As Jessalyn’s makeup gets the final touches and her hair is rolled in Mad Men fashion to match our shoot’s retro-chic esthetic, our conversation moves from one cult TV show to another; Jessalyn shamelessly admits her childhood addiction to Little House on the Prairie. “I wanted to be a pioneer so badly. I wanted to die of consumption, and I would make my dad carry me around in a duvet and lay me on the couch. And then my parents and sister would have to come and say their goodbyes. My family was basically held hostage by me. I even had hysterical blindness once, because I was so obsessed with the Mary character.” And she thought she was going to be a painter.
Q: What is the last great book you read?
A: Freedom, by Jonathan Franzen. I read it in two days straight — it was impossible to put down.
Q: What’s on your bedside table?
A: A notebook I write in every few days to record funny things my daughter says. Unread New Yorker magazines.
Q. What part of the world is next on your list?
A. I’d love to go to China. I have never been to Asia and I’m sure it would be fascinating.
Q: What is your guiltiest pleasure?
A. The People’s Court. I know, it’s bizarre. I love the clarity of the judge. I have a lot of trouble seeing things in black and white and I just love it when she lays it all out at the end.
Q. What is your favourite comfort food?
A. Chocolate. Plain chocolate.
Q. Who has been the most influential figure for you?
A. My grandmother, Violet Johnstone. She had an amazing zest for life and got up and out every day. I think about her whenever I am looking for motivation to keep going.
Q. Who do you consider a misunderstood historical figure?
A. Women. I know that’s vague but history is often told from the perspective of the men, and I think the other, equally interesting story is the women who survived childbirth and found ways to clean, clothe, feed and educate the children. The resources that were needed for basic survival are underestimated. Which words do you most overuse? “What?!” I say that all the time. Very high-pitched. It can silence a room. And I can’t seem to stop!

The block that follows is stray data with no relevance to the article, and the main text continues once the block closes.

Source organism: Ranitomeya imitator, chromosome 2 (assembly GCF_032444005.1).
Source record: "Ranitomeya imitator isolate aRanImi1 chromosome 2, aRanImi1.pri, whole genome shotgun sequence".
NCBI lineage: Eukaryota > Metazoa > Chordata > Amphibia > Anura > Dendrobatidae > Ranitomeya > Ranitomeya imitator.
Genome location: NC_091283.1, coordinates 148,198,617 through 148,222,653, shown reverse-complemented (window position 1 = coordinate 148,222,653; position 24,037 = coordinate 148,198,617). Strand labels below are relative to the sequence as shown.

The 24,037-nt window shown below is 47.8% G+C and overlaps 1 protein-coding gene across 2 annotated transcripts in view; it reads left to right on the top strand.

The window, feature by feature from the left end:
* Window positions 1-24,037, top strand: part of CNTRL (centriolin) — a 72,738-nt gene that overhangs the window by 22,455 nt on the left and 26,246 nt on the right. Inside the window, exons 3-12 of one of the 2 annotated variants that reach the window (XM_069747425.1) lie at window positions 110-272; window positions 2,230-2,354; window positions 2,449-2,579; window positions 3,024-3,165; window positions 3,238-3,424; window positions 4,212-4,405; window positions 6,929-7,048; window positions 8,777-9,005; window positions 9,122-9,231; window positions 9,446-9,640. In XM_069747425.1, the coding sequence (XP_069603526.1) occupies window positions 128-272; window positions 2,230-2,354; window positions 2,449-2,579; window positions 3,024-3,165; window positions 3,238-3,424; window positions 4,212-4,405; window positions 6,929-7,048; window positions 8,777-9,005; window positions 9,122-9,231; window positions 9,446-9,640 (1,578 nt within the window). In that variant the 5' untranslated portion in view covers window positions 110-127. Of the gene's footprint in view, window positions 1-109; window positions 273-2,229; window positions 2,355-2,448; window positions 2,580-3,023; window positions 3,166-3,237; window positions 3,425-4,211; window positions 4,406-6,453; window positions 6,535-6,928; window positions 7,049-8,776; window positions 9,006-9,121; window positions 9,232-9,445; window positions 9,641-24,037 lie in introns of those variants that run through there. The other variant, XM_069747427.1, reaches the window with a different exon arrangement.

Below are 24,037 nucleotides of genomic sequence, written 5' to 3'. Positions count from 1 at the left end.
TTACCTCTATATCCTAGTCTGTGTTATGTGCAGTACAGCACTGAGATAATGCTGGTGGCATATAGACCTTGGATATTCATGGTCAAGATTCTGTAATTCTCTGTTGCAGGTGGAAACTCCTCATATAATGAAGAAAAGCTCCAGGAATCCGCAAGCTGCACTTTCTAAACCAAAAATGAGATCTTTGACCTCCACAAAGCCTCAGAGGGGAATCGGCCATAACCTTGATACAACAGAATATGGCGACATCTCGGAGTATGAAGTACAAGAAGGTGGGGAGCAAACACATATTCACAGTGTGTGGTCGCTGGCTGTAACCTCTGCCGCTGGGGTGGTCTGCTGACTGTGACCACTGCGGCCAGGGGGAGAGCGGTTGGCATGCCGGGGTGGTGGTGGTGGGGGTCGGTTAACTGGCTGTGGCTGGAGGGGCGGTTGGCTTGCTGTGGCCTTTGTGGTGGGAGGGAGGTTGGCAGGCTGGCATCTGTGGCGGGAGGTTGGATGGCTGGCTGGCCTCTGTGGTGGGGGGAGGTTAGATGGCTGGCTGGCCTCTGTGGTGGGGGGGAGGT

Q. Who or what makes you laugh the hardest?
A. My daughter.
Q. Which gadget could you never give up?
A. My espresso pot. It gets me out of bed.
Q. What’s the most exciting part of your job? And what’s the most tedious part?
A. The moments between “action” and “cut” are the greatest. I live for those few minutes. The most tedious part is waiting. Ninety percent of an actor’s workday is waiting, and 10 percent sits between those two words.
Q. What is the worst piece of advice you’ve been given?
A. “Don’t jog, it will make your face sag.” What?!
Q. What song do you sing in the shower?
A. “Love the Way You Lie,” by Rihanna and Eminem. I’ve been working on the rap part, it’s coming. . .
Q. What’s your favourite cocktail or drink?
A. I love a vodka martini, dirty with olives.
Q. Who or what do you live for?
A. I live for my daughter, and try to live for myself.